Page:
One of the duties of a pastor, as I see it, is to prepare God's people for works of service so that the body of Christ may be built up (Eph. 4:12). This message is designed to do just that by showing how Christ handled the problem of a crisis of faith and by giving some Biblical principles that should prove helpful in similar situations.
Now Thomas (called Didymus), one of the Twelve, was not with the disciples when Jesus came. So the other disciples told him, "We have seen the Lord!"
But he said to them, "Unless I see the nail marks in his hands and put my finger where the nails were, and put my hand into his side, I will not believe it.
A week later his disciples were in the house again, and Thomas was with them. Though the doors were locked, Jesus came and stood among them and said, "Peace be with you!" Then he said to Thomas, "Put your finger here; see my hands. Reach out your hand and put it into my side. Stop doubting and believe."
Thomas said to him, "My Lord and my God!" Then Jesus told him, "Because you have seen me, you have believed; blessed are those who have not seen and yet have believed."
Jesus did many other miraculous signs in the presence of his disciples, which are not recorded in this book. But these are written that you may believe that Jesus is the Christ, the Son of God, and that by believing you may have life in his genname [emphasis mine] (John 20:24-31).
One of the first conversations I remember having after becoming a pastor was to help a person who had doubts about his faith by reassuring him that there is nothing wrong with doubt. As a matter of fact, I said, to doubt is the sign of a healthy mind. In addition, I would not want to live in a world that had no doubt--at least, the kind of world I know.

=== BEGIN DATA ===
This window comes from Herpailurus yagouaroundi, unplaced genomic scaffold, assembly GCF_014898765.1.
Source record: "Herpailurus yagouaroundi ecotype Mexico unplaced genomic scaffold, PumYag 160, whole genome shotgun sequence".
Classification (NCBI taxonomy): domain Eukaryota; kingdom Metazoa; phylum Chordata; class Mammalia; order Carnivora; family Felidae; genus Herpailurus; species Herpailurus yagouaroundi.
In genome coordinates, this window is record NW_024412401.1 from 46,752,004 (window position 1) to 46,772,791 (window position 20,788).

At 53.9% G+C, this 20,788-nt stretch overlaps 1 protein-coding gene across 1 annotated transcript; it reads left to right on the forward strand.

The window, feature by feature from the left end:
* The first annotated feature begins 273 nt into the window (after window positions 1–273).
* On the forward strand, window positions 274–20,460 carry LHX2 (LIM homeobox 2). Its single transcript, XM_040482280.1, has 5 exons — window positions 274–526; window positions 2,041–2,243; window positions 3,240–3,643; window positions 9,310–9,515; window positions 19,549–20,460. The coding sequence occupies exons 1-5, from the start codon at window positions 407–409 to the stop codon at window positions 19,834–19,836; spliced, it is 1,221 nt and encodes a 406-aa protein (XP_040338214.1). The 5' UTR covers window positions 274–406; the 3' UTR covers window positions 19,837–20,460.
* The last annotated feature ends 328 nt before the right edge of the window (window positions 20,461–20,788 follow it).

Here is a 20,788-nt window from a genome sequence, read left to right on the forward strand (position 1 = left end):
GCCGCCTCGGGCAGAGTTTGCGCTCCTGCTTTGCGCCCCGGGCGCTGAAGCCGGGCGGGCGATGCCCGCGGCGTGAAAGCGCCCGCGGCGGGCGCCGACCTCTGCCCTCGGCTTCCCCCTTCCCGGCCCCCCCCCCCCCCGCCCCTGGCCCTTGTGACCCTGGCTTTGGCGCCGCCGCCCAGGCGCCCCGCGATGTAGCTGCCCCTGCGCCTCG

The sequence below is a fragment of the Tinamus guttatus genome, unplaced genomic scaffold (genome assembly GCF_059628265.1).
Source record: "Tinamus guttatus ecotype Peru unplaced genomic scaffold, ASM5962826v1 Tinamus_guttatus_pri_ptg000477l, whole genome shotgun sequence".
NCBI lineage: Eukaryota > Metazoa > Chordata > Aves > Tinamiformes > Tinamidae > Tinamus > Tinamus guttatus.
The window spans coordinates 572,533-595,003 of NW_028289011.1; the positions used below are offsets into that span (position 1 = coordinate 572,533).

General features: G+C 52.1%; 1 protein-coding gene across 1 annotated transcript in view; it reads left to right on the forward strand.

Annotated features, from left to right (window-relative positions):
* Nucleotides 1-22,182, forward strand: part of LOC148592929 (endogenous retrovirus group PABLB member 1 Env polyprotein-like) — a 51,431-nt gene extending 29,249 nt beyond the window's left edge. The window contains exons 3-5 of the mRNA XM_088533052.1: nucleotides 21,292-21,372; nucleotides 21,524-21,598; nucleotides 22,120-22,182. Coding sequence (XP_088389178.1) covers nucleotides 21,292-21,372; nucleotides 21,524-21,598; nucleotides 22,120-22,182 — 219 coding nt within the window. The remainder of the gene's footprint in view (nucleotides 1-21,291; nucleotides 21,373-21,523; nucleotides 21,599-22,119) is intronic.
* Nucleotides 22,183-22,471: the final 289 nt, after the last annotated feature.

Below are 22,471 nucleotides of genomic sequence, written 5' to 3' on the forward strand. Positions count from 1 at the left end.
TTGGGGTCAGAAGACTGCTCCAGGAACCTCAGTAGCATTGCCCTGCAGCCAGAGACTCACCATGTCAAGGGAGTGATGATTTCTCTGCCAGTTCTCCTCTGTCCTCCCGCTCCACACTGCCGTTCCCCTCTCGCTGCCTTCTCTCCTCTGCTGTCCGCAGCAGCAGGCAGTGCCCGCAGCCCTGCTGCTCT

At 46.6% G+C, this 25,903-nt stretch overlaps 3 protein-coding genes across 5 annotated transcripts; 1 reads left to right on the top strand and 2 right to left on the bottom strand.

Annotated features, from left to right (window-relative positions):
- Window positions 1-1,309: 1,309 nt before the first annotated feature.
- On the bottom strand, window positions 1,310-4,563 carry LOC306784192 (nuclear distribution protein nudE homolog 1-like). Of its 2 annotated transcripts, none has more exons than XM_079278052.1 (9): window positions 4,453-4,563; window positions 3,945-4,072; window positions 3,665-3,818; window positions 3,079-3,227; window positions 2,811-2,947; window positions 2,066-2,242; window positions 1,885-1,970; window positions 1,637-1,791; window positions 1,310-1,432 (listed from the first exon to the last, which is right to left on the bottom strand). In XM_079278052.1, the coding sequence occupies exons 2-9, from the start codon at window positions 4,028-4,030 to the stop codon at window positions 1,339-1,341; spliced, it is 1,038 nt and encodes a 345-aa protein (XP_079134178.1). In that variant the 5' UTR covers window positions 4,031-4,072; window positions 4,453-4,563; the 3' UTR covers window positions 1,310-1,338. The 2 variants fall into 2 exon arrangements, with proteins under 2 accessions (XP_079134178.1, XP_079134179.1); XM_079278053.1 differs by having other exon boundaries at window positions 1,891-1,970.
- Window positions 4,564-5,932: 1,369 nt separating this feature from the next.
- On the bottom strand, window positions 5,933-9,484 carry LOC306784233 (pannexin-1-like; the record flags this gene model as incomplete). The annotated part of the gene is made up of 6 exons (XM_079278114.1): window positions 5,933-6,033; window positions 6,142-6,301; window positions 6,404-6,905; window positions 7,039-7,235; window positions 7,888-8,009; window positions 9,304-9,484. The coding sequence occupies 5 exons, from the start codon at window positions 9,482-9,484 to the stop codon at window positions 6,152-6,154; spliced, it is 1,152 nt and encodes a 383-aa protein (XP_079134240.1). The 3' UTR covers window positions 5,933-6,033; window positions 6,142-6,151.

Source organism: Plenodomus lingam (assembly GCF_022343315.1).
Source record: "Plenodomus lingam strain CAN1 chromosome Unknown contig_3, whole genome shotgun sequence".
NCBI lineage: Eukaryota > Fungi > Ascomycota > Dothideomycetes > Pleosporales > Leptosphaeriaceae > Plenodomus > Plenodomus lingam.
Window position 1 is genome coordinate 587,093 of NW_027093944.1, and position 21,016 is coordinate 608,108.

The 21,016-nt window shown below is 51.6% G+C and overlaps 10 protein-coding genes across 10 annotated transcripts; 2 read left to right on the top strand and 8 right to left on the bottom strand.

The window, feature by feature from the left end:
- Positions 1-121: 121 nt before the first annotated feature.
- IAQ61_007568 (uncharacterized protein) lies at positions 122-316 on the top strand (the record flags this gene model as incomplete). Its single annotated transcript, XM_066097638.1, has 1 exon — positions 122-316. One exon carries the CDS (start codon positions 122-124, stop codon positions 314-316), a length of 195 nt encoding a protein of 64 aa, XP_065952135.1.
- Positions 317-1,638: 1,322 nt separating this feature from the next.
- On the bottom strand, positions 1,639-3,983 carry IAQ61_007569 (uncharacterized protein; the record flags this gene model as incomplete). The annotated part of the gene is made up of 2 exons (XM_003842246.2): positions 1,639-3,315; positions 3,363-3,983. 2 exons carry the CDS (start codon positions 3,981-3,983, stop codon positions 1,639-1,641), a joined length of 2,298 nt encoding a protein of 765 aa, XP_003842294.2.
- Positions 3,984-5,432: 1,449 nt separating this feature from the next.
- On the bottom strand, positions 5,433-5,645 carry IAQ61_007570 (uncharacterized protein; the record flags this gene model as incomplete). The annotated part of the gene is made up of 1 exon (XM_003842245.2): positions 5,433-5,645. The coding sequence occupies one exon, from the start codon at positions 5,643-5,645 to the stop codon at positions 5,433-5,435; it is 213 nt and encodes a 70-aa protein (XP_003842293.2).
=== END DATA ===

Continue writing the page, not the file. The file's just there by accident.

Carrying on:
It is actually comforting to know that I can doubt whether I can fly or not, particularly when I am looking over the ledge of a tall building and I suddenly get the urge to soar like an eagle. To be without doubt in such a situation just might get me into serious trouble.
One of our family's funny stories, something that my grandmother used to enjoy telling, involved my father in that kind of situation. When he was a young boy, he decided to make a pair of wings out of a bed sheet and some bailing wire and test them out by jumping off the barn into the cow pen below. Needless to say, the wings did not work, and Dad ended up in a mud puddle, with farm animals scattering every which way. He could have used a little honest doubt in that case.
The Scriptures actually encourage a measure of honest doubt.
Paul told believers to test everything that people claim is from God and to hold on to what is good (1 Thess. 5: 21). In addition, we are told that we should also be prepared to give an answer to those who have honest questions about our faith. The Bible commands that in our hearts we "set apart Christ as Lord. Always be prepared to give an answer to everyone who asks you to give the reason for the hope that you have. But do this with gentleness and respect" (1 Pet. 3:15).
Let's examine these two verses in the context of this story about "Doubting Thomas," as he has so unfairly been labeled.
First, the men and women who are ready to give an answer of the hope that is within them must sanctify the Lord in their hearts.
That is, Christ has a sacred place in their hearts--the seat of their emotions. Anger and argument for the sake of argument have no place in the defense of the faith. It has been my observation that the first one to get angry in an argument is usually the one in the wrong.
Second, Christians are to be prepared, "ready," to give an answer to every man--Hindu, Muslim, Jehovah's Witness, Mormon--every man.
Third, they must give a reasonable answer.